HL Deb 19 July 1860 vol 159 cc2126-7

, in moving that the House resolve itself into Committee on this Bill, which had received the unanimous sanction of the other House of Parliament, said that the condition of many of the cottages in Scotland evinced the necessity for a measure of this description. In numerous instances, from want of the necessary accommodation, labourers, married and single, were huddled together. The increased prosperity of the country and the reclamation of lands, which had taken place on a large scale of late years, added to the importance of legislating on this question. He hoped their Lordships would pass without delay a measure of so much value to the best interests of Scotland. Provisions had been introduced to guard against the creation of permanent charges on the estate, where the objects to be attained were not likely to prove permanently beneficial.

Moved, That this House do resolve itself into a Committee on the said Bill.


said, he would not oppose the Motion for going into Committee on the Bill, but thought it would require some important Amendments, similar to those which had been made in the Erection of Labourers' Cottages in Ireland Bill, which provided for the payment of the charge on estates by instalments within the period of twenty-five years; whereas under the present Bill three-fourths of the amount borrowed was to be charged on the estate. The effect of making a permanent charge on estates for the purpose of erecting cottages would, he was afraid, be a very bad one, and they might hereafter find heirs succeeding to estates, the whole value of which had been swallowed up in mortgages imposed for the purpose of raising money to build cottages.


said, that when the Bill went into Committee he should move the insertion of a clause providing for the repayment of the money advanced, such repayment to be made by instalments, and the whole amount of the money to be refunded within twenty-five years.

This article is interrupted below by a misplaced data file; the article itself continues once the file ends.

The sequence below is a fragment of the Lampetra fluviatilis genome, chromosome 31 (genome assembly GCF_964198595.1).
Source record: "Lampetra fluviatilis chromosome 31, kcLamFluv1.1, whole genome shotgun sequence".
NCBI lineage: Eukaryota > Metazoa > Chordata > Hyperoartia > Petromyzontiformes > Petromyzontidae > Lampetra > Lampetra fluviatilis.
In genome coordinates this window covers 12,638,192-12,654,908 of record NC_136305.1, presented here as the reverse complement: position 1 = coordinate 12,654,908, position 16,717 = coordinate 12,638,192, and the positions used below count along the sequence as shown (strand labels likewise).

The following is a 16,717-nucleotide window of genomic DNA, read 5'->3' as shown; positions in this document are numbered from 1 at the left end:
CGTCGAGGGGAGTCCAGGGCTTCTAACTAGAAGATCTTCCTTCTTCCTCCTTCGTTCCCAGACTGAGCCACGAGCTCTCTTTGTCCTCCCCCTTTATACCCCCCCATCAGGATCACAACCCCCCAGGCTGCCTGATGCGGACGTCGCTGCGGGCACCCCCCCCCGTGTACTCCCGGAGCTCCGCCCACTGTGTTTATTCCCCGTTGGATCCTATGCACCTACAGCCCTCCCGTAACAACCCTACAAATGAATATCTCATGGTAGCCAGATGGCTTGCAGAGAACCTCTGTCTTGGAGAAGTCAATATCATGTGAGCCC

supported the Bill. The cottages in Scotland were, he said, in many cases of a very inferior description, and there was often only one sleeping place for a single family. This was the source of very great demoralization; and he could not conceive any object of greater national importance than to give facilities to landlords to improve the cottages on their estates. He might add, that there was a great desire on the part of the country population for those improvements, and farmers were becoming very loath to take farms where the cottages for the labourers were inadequate.


also hoped the Bill would be committed. If noble Lords imagined that the cottages in Scotland were of the same description with those in Wiltshire, they were very much mistaken. From the immense tracts of land that of late years had been taken into cultivation in Scotland there were large districts where there were very few cottages at all, and many of those that did exist were of a very dilapidated description. Having had some experience of this matter himself, he could assure their Lordships that the facilities provided by this Bill were much needed in Scotland, and he did not think it would tempt any one to speculate in cottage building.

Motion agreed to.

House in Committee.

Amendments made; the Report thereof to be received To-morrow.

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